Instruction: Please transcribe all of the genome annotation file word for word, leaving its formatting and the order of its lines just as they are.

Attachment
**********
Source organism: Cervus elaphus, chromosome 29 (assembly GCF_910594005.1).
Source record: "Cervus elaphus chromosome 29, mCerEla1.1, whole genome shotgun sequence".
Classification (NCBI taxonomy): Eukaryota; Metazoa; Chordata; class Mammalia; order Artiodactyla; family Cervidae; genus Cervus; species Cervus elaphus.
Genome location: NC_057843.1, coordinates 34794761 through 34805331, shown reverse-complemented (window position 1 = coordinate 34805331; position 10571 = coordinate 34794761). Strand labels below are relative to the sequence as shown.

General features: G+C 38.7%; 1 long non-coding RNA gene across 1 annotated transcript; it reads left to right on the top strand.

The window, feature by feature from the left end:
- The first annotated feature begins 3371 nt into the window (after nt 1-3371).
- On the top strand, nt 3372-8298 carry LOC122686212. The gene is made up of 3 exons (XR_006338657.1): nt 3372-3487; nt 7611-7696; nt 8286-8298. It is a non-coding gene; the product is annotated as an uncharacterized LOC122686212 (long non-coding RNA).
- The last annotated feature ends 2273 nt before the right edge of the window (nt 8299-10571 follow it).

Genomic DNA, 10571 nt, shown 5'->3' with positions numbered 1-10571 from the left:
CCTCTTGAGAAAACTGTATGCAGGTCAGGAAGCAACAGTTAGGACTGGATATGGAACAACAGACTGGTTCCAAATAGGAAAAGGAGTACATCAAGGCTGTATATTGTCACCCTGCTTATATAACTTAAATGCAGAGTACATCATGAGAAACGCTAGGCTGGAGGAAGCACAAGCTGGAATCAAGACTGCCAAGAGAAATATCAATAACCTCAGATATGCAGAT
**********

Source organism: Cervus elaphus, chromosome 29 (assembly GCF_910594005.1).
Source record: "Cervus elaphus chromosome 29, mCerEla1.1, whole genome shotgun sequence".
Classification (NCBI taxonomy): Eukaryota; Metazoa; Chordata; class Mammalia; order Artiodactyla; family Cervidae; genus Cervus; species Cervus elaphus.
Genome location: NC_057843.1, coordinates 34794761 through 34805331, shown reverse-complemented (window position 1 = coordinate 34805331; position 10571 = coordinate 34794761). Strand labels below are relative to the sequence as shown.

General features: G+C 38.7%; 1 long non-coding RNA gene across 1 annotated transcript; it reads left to right on the top strand.

The window, feature by feature from the left end:
- The first annotated feature begins 3371 nt into the window (after nt 1-3371).
- On the top strand, nt 3372-8298 carry LOC122686212. The gene is made up of 3 exons (XR_006338657.1): nt 3372-3487; nt 7611-7696; nt 8286-8298. It is a non-coding gene; the product is annotated as an uncharacterized LOC122686212 (long non-coding RNA).
- The last annotated feature ends 2273 nt before the right edge of the window (nt 8299-10571 follow it).

Genomic DNA, 10571 nt, shown 5'->3' with positions numbered 1-10571 from the left:
CCTCTTGAGAAAACTGTATGCAGGTCAGGAAGCAACAGTTAGGACTGGATATGGAACAACAGACTGGTTCCAAATAGGAAAAGGAGTACATCAAGGCTGTATATTGTCACCCTGCTTATATAACTTAAATGCAGAGTACATCATGAGAAACGCTAGGCTGGAGGAAGCACAAGCTGGAATCAAGACTGCCAAGAGAAATATCAATAACCTCAGATATGCAGAT